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CETA, FTA, TTIP, ISDS, European Commission, investment, arbitration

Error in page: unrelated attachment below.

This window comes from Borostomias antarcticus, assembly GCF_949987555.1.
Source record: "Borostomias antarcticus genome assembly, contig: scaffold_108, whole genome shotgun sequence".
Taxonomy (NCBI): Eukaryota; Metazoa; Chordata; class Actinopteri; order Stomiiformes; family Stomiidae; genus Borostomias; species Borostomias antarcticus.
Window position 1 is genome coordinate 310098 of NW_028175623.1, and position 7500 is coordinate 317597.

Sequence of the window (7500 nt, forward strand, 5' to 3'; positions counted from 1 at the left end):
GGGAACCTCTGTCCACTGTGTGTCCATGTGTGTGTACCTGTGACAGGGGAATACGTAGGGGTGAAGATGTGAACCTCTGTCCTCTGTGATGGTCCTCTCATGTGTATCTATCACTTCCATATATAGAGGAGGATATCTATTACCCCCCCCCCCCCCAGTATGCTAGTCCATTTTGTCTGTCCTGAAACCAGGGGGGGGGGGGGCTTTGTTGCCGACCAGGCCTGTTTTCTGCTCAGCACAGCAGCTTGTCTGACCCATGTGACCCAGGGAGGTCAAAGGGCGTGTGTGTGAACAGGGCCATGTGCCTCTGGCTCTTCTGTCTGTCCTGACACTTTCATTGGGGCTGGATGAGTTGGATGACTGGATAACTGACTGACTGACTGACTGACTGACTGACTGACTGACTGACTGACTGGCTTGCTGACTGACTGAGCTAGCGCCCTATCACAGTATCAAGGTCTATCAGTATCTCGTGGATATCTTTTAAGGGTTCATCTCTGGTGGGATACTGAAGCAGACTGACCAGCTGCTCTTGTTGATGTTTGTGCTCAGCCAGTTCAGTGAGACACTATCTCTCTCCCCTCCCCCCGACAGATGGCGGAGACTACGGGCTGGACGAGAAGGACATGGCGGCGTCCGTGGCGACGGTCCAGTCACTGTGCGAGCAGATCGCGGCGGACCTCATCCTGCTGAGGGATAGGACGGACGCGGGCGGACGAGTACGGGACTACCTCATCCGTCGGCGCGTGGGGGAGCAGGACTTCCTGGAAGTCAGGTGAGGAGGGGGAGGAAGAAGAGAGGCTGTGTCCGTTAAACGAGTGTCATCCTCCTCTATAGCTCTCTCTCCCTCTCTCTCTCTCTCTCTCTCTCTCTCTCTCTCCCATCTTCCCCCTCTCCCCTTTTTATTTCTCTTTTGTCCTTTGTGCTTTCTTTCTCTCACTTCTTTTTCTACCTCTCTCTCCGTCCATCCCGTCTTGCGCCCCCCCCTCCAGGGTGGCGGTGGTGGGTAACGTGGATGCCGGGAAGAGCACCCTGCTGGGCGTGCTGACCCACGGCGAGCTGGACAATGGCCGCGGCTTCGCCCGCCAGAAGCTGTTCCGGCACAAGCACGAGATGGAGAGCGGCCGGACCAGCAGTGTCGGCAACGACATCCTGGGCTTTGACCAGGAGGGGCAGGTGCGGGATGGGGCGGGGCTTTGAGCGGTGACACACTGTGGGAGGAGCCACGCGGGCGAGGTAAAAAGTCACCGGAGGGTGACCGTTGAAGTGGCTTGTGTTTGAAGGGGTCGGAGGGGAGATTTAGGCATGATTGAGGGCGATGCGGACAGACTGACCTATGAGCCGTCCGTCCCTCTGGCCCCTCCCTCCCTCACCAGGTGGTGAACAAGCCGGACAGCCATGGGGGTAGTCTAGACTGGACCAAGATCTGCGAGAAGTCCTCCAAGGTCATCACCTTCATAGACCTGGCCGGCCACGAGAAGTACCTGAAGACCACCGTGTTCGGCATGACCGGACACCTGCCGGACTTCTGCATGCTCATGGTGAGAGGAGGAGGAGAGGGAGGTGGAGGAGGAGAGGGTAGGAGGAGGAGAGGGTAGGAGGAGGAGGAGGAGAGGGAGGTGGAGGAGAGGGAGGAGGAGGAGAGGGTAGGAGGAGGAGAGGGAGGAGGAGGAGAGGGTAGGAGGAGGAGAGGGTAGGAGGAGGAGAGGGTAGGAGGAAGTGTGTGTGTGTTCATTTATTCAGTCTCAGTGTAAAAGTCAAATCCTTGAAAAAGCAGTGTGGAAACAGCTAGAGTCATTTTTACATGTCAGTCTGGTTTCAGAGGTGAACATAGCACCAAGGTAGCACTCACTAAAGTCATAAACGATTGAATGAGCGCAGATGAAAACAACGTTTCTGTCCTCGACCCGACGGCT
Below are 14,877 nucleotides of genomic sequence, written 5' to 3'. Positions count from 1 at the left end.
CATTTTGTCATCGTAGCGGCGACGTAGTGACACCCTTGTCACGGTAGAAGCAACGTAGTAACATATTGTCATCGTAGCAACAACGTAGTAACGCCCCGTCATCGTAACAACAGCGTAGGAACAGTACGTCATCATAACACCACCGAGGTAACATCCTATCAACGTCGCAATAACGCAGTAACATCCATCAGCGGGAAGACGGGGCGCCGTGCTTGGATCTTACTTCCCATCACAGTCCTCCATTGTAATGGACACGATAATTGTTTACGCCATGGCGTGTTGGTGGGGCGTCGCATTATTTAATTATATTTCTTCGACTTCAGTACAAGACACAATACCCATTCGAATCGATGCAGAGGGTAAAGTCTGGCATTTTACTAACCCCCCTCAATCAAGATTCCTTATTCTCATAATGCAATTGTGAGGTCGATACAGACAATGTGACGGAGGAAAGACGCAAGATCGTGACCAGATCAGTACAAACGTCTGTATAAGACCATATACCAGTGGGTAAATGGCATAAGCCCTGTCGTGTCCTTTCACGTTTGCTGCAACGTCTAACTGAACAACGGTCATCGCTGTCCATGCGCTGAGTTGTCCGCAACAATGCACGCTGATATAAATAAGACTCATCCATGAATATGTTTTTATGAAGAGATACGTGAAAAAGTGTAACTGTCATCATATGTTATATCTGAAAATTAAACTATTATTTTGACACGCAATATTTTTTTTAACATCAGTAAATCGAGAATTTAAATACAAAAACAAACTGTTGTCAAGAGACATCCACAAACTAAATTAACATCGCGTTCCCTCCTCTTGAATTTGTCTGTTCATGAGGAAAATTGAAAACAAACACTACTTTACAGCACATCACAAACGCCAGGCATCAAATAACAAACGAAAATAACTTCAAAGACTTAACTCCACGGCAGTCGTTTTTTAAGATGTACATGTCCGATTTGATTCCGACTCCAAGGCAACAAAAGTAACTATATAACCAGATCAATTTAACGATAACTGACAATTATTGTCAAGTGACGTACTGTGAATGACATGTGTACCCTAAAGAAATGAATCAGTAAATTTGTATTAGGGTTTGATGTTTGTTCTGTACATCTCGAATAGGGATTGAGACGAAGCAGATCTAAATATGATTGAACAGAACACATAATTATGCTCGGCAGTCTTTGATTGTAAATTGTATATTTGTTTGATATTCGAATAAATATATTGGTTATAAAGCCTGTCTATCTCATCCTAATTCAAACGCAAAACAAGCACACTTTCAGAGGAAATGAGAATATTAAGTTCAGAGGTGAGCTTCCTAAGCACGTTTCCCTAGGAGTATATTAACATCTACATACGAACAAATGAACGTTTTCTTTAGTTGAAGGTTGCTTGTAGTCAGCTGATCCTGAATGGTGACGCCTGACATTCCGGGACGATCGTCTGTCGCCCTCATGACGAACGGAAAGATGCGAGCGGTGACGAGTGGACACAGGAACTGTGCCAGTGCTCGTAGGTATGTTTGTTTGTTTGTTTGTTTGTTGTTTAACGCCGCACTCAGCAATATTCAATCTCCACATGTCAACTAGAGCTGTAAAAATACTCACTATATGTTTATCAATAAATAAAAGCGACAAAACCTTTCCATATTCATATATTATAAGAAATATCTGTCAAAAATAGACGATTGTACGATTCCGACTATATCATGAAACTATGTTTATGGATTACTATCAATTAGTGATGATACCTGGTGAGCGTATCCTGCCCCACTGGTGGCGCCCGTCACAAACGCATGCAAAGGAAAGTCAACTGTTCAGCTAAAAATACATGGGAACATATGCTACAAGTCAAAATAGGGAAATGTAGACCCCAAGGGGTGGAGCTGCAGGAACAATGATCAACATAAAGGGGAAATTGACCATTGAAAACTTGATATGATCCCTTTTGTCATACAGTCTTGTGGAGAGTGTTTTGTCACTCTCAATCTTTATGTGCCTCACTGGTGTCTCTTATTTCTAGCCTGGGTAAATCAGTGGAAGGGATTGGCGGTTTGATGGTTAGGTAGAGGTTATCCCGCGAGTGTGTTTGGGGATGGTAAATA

The purpose of this paper is to evaluate the European Commission’s approach to investor-state dispute settlement (ISDS) in the proposed CETA with Canada and FTA with Singapore. The text on ISDS in both agreements is evaluated according to general criteria of independence, fairness, openness, and balance. The main conclusion reached is that there is no significant difference between the CETA and FTA when it comes to ISDS. With the qualified exception of the criterion of openness, both agreements fall well short of satisfying the criteria. As such, neither agreement offers a significant improvement on the U.S. model of ISDS and, in some respects, the Commission’s approach would make things worse, especially on the criterion of balance. Viewed alongside the TTIP, the CETA and FTA should be understood as an effort by the Commission to expand and lock in a deeply flawed system of dispute resolution — premised on the special privileging and subsidizing of large companies and very wealthy individuals, with lucrative returns also for ISDS lawyers and arbitrators — so that it covers most of the world economy.